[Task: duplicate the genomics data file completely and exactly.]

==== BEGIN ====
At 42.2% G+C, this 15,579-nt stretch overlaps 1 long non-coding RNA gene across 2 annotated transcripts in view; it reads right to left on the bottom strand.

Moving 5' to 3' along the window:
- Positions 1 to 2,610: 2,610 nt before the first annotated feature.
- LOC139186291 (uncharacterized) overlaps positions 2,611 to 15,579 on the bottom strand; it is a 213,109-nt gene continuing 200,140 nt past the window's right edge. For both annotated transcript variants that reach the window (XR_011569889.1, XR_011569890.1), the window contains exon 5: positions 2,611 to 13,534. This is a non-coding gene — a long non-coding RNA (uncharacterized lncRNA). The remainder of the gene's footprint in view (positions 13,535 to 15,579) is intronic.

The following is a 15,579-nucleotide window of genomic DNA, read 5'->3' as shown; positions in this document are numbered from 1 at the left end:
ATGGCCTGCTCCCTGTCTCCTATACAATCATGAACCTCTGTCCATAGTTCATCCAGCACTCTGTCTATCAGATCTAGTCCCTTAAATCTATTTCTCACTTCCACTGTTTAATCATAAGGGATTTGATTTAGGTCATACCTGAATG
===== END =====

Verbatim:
At 42.2% G+C, this 15,579-nt stretch overlaps 1 long non-coding RNA gene across 2 annotated transcripts in view; it reads right to left on the bottom strand.

Moving 5' to 3' along the window:
- Positions 1 to 2,610: 2,610 nt before the first annotated feature.
- LOC139186291 (uncharacterized) overlaps positions 2,611 to 15,579 on the bottom strand; it is a 213,109-nt gene continuing 200,140 nt past the window's right edge. For both annotated transcript variants that reach the window (XR_011569889.1, XR_011569890.1), the window contains exon 5: positions 2,611 to 13,534. This is a non-coding gene — a long non-coding RNA (uncharacterized lncRNA). The remainder of the gene's footprint in view (positions 13,535 to 15,579) is intronic.

The following is a 15,579-nucleotide window of genomic DNA, read 5'->3' as shown; positions in this document are numbered from 1 at the left end:
ATGGCCTGCTCCCTGTCTCCTATACAATCATGAACCTCTGTCCATAGTTCATCCAGCACTCTGTCTATCAGATCTAGTCCCTTAAATCTATTTCTCACTTCCACTGTTTAATCATAAGGGATTTGATTTAGGTCATACCTGAATG